San Francisco Municipal Transportation Agency (SFMTA)
Maximum Operational Speed
203, including 60 seated
Siemens' IGBT propulsion system
Siemens’ S200 SF Light Rail Vehicle (LRV) is a sleek and lightweight train being manufactured to ply on the San Francisco Municipal Transportation Agency’s (SFMTA) Muni Metro, the third-busiest light rail system in the US.
The Muni transit system is currently served by a fleet of 151 LRVs, which will be replaced by the S200 SF LRVs and expanded by another 64 trains in phases by 2028.
Siemens will supply up to 260 S200 SF LRVs to provide improved services and help meet the Muni transit system’s expected passenger traffic of more than one million a day by 2040.
The trainsets are being manufactured at Siemens’ solar-powered rail manufacturing plant in Sacramento, California.
The first production LRV in the series was delivered in January 2017, while three more trains are currently in production as part of the initial batch.
S200 SF LRV design details
San Francisco Bay Area Rapid Transit District (BART) will replace its fleet of existing 669 rail cars, which are the oldest in the country, with 775 new rail cars under a project known as the Fleet of the Future.
Based on Siemens’ Model S200, the S200 SF LRV is a hybrid train integrating the company’s high-floor and low-floor light rail platform technologies.
Each trainset is 22.86m-long, 2.65m-wide and approximately 3.5m-high with its pantograph locked down, and features an entrance height of 0.864m.
The trains have the capacity to accommodate 60 seating passengers and 203 total passengers each. Up to four wheelchair spaces or bicycle areas are also featured in each train.
S200 SF LRV’s exterior design and interior is based on input and feedback from more than 8,000 Muni passengers.
The Skyline design was selected for its exterior in place of the other two additional designs, namely the Presidio and the Gate.
Propulsion and performance
The trains’ lightweight drive system is equipped with Siemens’ proven IGBT propulsion solution and will be capable of recovering the braking energy.
The vehicles’ maximum operational speed is 50mph (80.5km/h), whereas its maximum allowable speed is 55mph (88.5km/h).
Energy-efficiency and safety features
The train will be equipped with state-of-the-art heating, ventilation and air conditioning (HVAC) equipment control systems in order to save energy and reduce operating costs.
Both the interior and exterior of the train will be equipped with an energy-efficient LED lighting system, which consumes up to 40% less energy than standard neon lighting units.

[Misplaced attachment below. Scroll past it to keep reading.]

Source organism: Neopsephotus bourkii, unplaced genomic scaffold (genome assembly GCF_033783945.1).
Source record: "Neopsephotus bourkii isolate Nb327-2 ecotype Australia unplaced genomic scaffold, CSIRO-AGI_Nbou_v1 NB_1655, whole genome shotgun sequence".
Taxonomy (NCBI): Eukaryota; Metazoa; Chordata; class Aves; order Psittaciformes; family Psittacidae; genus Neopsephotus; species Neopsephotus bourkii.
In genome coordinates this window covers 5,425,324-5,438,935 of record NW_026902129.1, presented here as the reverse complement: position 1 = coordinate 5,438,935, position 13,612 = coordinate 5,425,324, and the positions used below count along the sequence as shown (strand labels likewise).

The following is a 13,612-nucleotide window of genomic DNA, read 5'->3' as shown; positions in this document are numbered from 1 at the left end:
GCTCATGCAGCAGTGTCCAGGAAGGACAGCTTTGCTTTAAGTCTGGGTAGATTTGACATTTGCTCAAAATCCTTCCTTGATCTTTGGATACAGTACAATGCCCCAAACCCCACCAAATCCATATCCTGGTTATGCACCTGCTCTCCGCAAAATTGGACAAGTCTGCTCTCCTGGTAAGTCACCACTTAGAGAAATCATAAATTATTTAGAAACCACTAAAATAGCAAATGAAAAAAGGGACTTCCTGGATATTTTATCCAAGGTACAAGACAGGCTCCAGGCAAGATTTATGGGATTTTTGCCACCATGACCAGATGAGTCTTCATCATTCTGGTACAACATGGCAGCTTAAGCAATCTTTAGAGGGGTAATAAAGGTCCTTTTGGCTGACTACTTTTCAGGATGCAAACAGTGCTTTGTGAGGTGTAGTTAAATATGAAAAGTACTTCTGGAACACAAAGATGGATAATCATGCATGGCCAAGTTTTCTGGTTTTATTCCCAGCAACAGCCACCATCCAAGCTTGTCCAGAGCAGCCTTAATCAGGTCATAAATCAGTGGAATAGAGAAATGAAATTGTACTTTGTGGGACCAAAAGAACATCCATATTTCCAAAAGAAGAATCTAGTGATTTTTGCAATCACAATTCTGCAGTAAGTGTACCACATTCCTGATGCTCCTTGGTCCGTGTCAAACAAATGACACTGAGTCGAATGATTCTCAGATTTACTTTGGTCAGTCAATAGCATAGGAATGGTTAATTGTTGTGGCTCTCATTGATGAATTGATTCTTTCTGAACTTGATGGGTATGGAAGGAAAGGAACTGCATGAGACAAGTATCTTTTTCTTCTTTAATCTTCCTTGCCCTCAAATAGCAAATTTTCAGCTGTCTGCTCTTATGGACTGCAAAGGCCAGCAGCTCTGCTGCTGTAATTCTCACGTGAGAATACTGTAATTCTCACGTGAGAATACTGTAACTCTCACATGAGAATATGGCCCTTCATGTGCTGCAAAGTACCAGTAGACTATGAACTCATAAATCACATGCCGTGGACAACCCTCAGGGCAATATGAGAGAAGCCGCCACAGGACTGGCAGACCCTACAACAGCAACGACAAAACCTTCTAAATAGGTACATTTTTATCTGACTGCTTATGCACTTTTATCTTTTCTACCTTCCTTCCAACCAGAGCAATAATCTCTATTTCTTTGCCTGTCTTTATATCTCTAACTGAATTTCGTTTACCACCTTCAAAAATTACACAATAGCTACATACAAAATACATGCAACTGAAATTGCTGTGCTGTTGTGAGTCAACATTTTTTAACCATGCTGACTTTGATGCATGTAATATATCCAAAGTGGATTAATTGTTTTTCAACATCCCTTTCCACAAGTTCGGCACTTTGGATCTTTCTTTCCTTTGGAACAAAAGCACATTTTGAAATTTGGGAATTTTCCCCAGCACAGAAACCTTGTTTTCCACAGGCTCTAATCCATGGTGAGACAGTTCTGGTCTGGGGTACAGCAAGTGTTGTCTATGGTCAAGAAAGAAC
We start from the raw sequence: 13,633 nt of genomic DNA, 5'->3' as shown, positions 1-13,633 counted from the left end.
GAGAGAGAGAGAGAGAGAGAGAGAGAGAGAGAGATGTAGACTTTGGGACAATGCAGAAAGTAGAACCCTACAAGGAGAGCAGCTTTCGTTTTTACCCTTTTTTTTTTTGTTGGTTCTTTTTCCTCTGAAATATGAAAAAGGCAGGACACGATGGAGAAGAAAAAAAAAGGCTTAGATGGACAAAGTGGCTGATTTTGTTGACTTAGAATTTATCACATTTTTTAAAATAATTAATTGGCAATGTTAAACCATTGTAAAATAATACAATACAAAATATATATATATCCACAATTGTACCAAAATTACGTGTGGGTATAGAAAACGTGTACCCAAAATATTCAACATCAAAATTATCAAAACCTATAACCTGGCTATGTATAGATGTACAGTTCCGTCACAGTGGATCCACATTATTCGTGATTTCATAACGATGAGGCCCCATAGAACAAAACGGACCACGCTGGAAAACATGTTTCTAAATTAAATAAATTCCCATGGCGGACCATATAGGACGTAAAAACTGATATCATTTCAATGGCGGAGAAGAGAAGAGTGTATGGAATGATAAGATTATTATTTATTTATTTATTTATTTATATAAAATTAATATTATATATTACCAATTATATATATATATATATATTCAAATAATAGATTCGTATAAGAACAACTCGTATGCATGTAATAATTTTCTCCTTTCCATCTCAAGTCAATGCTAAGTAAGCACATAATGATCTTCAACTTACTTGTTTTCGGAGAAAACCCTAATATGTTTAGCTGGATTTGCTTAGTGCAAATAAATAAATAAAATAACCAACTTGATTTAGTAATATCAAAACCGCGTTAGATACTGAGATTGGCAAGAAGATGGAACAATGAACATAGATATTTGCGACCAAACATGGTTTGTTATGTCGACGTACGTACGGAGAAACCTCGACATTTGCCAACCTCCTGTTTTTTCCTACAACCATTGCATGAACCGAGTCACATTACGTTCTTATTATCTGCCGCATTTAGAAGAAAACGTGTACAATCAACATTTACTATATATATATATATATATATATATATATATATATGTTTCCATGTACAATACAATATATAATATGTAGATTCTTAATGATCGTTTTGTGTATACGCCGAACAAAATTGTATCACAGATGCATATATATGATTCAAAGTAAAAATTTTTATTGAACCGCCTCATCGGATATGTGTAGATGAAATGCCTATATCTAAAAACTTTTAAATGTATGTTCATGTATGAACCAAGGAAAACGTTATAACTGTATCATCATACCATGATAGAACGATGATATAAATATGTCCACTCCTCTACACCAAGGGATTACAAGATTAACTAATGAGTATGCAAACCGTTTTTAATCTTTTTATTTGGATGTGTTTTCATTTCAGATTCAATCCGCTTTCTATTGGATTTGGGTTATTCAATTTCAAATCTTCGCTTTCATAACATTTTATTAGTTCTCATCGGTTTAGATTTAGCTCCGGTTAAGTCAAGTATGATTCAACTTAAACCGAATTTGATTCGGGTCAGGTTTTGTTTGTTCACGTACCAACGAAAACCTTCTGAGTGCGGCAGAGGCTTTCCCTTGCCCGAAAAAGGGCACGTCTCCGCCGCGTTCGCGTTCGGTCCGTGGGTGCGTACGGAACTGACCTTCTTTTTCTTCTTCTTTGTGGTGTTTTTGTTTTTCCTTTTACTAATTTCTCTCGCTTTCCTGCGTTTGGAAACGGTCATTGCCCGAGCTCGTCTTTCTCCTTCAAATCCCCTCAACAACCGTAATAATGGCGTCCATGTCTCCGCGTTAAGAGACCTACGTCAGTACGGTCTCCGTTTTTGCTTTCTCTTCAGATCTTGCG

Siemens’ new door systems are designed with fewer parts and the train’s serviceable components can be easily disconnected, replaced and reconnected, alleviating the repair process.
The trains are designed to travel for up to 59,000mi without repair, compared to the existing LRVs, which require repairs after every 5,500mi covered.
The carbody is designed to improve crashworthiness and operator protection, while enhanced visibility for the train operator will ensure safety for pedestrians and cyclists.
In addition, the train’s hydraulic brakes have been designed to possess the fastest reaction time possible, reducing the braking distance.
S200 SF Light Rail Vehicle (LRV) orders and financing details
SFMTA awarded Siemens the initial order for 175 LRVs in Sepember 2014, which was valued at $648m.
The deal included options to order 85 additional trainsets in two instalments.
The first option was exercised via a $210m order for 40 additional trainsets in January 2015, increasing the total order size to 215 LRVs.
SFMTA expects to source $153m from the California cap-and-trade funds and the remaining $57m from its own revenues.
A grant of $41.1m was awarded to SFMTA by the California State Transportation Agency (CalSTA) in new cap-and-trade funds in June 2015 as part of the Transit and Intercity Rail Capital Program (TIRCP).
CalSTA subsequently granted an additional $45m in cap-and-trade funds to buy ten more trains in August 2016.
The project is also being financed through other sources such as the Federal Transit Administration’s (FTA) Central Subway Project funding sources, the Prop 1B State Bond and the San Francisco County Transportation Authority’s (SFCTA) Proposition K funds, as well as grant funds arranged by the Metropolitan Transportation Commission (MTC).